Note that Skills are one of the parts where the developer will need to invest more time, as it is where the concrete business logic is developed. This will be also the case when developing agent services, because a special type of Skill is what will define the agent service business logic.

Therefore, we briefly provide a general overview on how an AEA Skill is implemented in the Open AEA framework. See also the Open AEA documentation for the complete details.

The AbstractAgent class simply defines all the strictly necessary methods and properties required to implement a concrete Agent. The AEA class inherits from the Agent and extends it with additional functionality.

classDiagram SkillComponent o--> SkillContext SkillComponent <|-- Model SkillComponent <|-- Handler SkillComponent <|-- AbstractBehaviour AbstractBehaviour <|-- Behaviour Behaviour <|-- ConcreteBehaviour class SkillComponent { +skill_context: SkillContext +context(self) +init(self, skill_context) +setup(self)* +teardown(self)* } class Model { } class Handler { +handle(self, message)* +handle_wrapper(self, message) } class AbstractBehaviour{ +tick_interval(self) +start_at(self) } class Behaviour { +act(self)* +act_wrapper(self) } class ConcreteBehaviour { +setup(self) +act(self) +teardown(self) } class SkillContext { +shared_state }
Overview of the classes associated to an AEA Skill
  • The abstract class SkillComponent serves as the base class for the implementation of all the internal components of the AEA Skills. Upon instantiation, it receives a SkillContext object, which provides access to the shared_state.

  • Then, the classes Model, Handler, and Behaviour implement the class SkillComponent. Note that the inherited abstract methods setup() and teardown() force the developer to ensure these methods are implemented on any concrete subclass.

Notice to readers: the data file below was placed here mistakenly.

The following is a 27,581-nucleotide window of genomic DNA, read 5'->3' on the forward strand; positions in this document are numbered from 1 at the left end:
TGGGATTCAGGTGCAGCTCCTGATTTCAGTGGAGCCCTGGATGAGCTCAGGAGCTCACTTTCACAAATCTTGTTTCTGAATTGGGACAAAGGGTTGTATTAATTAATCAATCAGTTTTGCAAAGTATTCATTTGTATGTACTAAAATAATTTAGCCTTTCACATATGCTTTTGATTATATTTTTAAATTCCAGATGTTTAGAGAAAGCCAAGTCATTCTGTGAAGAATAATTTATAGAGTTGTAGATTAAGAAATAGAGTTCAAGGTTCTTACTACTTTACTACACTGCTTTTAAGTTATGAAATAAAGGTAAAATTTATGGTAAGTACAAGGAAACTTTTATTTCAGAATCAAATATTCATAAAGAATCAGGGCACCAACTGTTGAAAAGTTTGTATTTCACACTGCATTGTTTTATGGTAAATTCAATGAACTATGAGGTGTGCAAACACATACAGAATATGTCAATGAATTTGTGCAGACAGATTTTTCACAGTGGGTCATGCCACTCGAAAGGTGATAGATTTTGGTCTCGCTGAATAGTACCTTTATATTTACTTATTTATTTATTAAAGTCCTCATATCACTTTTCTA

• Also, note that the Behaviour class has access to two additional properties, tick_interval and start_at, which allow that the Behaviour, or more concretely, the act() method, be invoked periodically, starting from the designated time. A simple concrete implementation of Behaviour, one which we will return to in the next section, looks as follows:

  • A ConcreteBehaviour, therefore must implement the corresponding methods to initialize, execute the action, and finalize the Behaviour.

AEA Communication

AEAs interact with other agents, either within the same agent service, and/or with agents in the outside world, via interaction protocols. In order to locate other agents, they connect to the Agent Communication Network (ACN).

More specifically, AEAs communicate asynchronously with other agents by exchanging Envelopes, each one containing a Message. These messages adhere to specific messaging Protocols. In order to make the communication possible, each AEA needs to set up a Connection, which is managed by the Mutliplexer. A Connection wraps an SDK or API and provides an interface to networks, ledgers or other services, in addition to make possible the communication between AEAs through the ACN. For example, the logic related to the execution of a smart Contract requires a connection to provide the agent with the necessary blockchain network access. Connection is responsible for translating between the framework-specific Envelope with its Message and the external service or third-party protocol (e.g. HTTP).

The AEAs Identity provides access to any associated addresses and public keys. A list with Connections allows agent-to-agent communication.